Don’t get caught up in a coordination of benefits mess when you enroll in Medicare. Some people have Medicare as well as employer health insurance. This has caused confusion for a few of my clients.
If a person has two major medical policies, one policy must be designated as primary and one must be secondary. I heard from a client who just started his Medicare on March 1st but did not cancel his employer coverage, so neither coverage was designated as primary or secondary. Now he’s finding that neither policy wants to pay his $300 doctor bill.
I am very surprised that Medicare would know that my client has other health insurance. But they did know it and it put my client in the middle of a coordination of benefits mess.
I have just emailed another client who turns 65 in May but thinks he can’t drop his employer coverage until July. I have told him to definitely talk to his HR department because his employer will be more than happy to get him off their insurance policy. His employer is large enough that he could have delayed his Medicare enrollment and stuck with his employer coverage – but the employer plan is not as good as Medicare plus a Medicare supplement.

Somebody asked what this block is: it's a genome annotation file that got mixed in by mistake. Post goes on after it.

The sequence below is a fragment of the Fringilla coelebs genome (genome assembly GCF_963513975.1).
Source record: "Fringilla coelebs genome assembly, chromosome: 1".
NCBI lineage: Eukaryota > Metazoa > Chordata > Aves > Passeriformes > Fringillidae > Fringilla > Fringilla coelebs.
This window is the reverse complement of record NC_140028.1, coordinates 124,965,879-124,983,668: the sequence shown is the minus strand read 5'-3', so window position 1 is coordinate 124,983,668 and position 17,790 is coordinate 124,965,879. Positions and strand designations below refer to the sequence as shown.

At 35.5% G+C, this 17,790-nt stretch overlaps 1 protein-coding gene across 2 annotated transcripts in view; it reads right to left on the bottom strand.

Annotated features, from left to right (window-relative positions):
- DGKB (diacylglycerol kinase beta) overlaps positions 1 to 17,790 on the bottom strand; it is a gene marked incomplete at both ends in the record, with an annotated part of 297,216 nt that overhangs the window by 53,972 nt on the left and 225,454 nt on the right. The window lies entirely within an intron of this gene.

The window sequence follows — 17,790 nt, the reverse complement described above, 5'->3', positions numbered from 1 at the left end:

If a person works for a small employer (with fewer than 20 employees), he must enroll in Medicare when he turns 65.
If a person works for a large employer (with good health insurance), he does not need to enroll in Medicare.
I don’t know why people think they need to have Medicare AND an employer plan. But some people have gotten bad advice and ended up paying for two major medical policies when they only need one.
EMPLOYER HEALTH INSURANCE AND COORDINATION OF BENEFITS
I have written about rules that govern who must enroll in Medicare – and how they can be penalized if they make a mistake about their health insurance coverage.